The penultimate program was much anticipated by the attendees. It dealt with AI, but instead of the usual general discussion about where AI is going and what legal issues may loom in the future, Lesley Caplin of Dentons presented actual AI software which can render real prepublication review to a news article. There were many views on how much such a program could be relied upon, but it certainly brought the AI discussion directly into our tent. We concluded the program with a debate about the traditional English rule which can hold in contempt the publisher of information about evidence pre-trial – a far cry from the American regime where articles about the details of upcoming trials are commonplace. Bob Latham of Jackson Walker took on barrister Mark Harty in an entertaining, informative and civil debate on this issue – both speakers unfortunately far more eloquent, truthful and on their toes that the more-publicized debaters a few days hence.

Bob Latham, Jackson Walker, and Mark Harty, an Irish barrister, debating the UK law of contempt of court for publishing pre-trial evidence.

If you regret that you weren’t there, we strive to limit American attendance quite severely, both not to undercut the upcoming London Conference, and in furtherance of the three goals listed above, which really focus on the intermingling and education of European lawyers. But it was a great day, and we thank our sponsors, Google, A & L Goodbody, Dentons and DWF for supporting the entire endeavor.

The post-program reception at Google’s Dublin offices.

Our Commonwealth triumvirate will climax in London September 22-24 with our traditional global Conference there. It is a unique conference as its over 200 attendees usually are one-half American and one-half from the UK, the EU and the rest of the world. And if the superb programs aren’t enough of an incentive, it is played out against the background of the culture and history of London, not to mention all the activities and sites available to experience while you are there. In that respect, there will be Sunday receptions at the Howard Kennedy firm, overlooking London Bridge, and one at the modern offices of Bloomberg. There also will be a reception on Monday evening, sponsored by Hiscox, at The Old Bailey, London’s famous old criminal courthouse.

But we are planning terrific programming as well. It’s hard to know where to start, but I’ll begin with a session we are planning on the Royal Scandals and what the litigations commenced by Harry and Meghan have taught us about them and about privacy and copyright law. This was a program we had planned two years ago, but seemed inappropriate then due to the Queen’s death. We also are planning a new session on comparative IP law, bringing together IP specialists from the US, UK, the EU and Australia to compare and contrast their laws; the panelists will also discuss the various copyright lawsuits brough against OpenAI and other AI platforms by legacy media companies. And we will start the proceedings with a panel of British journalist all-stars discussing coverage of politics, relationship with sources, and privacy law in relation to coverage of celebrities.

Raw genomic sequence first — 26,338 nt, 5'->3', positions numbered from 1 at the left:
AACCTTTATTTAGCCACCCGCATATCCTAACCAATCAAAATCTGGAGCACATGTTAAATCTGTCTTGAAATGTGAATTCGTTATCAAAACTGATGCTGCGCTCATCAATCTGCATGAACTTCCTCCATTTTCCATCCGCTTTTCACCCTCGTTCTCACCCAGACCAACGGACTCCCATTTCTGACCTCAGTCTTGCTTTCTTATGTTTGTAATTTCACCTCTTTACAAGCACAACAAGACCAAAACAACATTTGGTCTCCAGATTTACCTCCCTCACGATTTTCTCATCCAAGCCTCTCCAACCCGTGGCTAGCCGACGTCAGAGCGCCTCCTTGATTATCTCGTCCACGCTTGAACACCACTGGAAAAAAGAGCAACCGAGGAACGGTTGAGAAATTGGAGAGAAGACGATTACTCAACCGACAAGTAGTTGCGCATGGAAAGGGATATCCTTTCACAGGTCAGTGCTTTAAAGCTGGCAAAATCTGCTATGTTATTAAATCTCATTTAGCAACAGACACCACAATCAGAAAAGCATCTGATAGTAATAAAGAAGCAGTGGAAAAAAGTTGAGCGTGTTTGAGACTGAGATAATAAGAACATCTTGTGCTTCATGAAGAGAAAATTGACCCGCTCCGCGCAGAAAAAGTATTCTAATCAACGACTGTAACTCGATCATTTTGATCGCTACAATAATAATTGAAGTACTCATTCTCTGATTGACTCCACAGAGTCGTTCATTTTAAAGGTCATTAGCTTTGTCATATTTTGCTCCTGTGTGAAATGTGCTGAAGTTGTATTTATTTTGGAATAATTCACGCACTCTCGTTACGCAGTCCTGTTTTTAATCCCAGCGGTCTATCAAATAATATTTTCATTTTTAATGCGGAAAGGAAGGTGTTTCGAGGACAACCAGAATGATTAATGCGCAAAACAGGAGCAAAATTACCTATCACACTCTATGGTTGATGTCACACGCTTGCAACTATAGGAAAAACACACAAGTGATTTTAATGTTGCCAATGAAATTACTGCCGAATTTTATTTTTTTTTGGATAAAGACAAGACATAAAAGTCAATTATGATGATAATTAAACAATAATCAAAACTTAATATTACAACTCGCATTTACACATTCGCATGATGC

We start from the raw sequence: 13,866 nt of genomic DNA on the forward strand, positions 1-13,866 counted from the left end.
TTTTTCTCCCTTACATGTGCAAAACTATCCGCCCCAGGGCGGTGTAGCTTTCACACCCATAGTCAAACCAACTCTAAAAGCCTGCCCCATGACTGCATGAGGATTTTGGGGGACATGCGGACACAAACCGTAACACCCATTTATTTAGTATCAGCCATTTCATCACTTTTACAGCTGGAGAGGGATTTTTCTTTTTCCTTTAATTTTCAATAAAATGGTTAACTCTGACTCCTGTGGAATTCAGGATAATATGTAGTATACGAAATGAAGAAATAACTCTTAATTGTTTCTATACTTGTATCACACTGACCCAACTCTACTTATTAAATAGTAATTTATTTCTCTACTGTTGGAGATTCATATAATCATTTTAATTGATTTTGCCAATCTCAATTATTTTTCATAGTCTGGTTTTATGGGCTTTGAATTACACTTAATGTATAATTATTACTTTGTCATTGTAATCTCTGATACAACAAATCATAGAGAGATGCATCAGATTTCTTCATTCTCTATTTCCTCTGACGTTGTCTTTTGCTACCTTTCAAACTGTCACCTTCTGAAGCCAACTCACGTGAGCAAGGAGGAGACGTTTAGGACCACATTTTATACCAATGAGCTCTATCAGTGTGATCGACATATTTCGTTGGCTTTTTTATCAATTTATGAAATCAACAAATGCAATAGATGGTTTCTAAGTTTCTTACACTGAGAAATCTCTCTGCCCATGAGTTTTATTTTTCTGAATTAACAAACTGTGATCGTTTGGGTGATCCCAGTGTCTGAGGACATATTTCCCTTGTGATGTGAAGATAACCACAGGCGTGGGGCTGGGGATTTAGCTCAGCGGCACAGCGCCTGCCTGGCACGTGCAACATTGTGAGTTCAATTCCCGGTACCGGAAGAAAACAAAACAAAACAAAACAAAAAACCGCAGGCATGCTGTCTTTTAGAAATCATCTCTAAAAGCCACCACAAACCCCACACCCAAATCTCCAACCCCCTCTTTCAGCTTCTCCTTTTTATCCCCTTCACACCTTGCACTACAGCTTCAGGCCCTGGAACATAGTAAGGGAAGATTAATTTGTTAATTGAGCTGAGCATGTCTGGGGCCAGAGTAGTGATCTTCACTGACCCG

Our Commonwealth triumvirate will climax in London September 22-24 with our traditional global Conference there. It is a unique conference as its over 200 attendees usually are one-half American and one-half from the UK, the EU and the rest of the world.

We also are trying something new: a one time slot will be allotted to three breakout sessions, allowing for smaller groups with more interactivity. One will be a workshop on media deals; a second will focus on new EU regulations, the Digital Service Act, data privacy and the like; and a third – as part of our emphasis on attracting younger media attorneys to our gatherings – will be a 101 on International Media Law.

We also will have new iterations of some traditional standards. Some leading human rights lawyers will discuss persecutions and prosecutions of journalists abroad, and their experiences in trying to protect free speech in jurisdictions quite hostile to the concept. And we will have a session on the progress made with Anti-SLAPP initiatives throughout Europe.

We also will mirror two very successful programs from the Dublin Conference: we’ll do something of an encore of the demonstration of an AI vehicle by which to do prepublication review, and perhaps have a debate on whether AI is a positive or negative development. We also will have an interactive session reviewing a hypothetical article with input from attorneys from around the world, doing the analysis with their country’s libel laws in mind.

And finally, we’ll have a luncheon session featuring renowned media and human rights lawyer Jennifer Robinson who will talk about her decade-long campaign trying to free Julian Assange and her experience with him just a few weeks ago as his case was resolved; she also will speak about the #MeToo movement and how it affected libel law.

Our registration portal is open. If we didn’t see you in Sydney or Dublin, we hope to see you in London.

George Freeman is executive director of MLRC. Replies to this column are welcome; email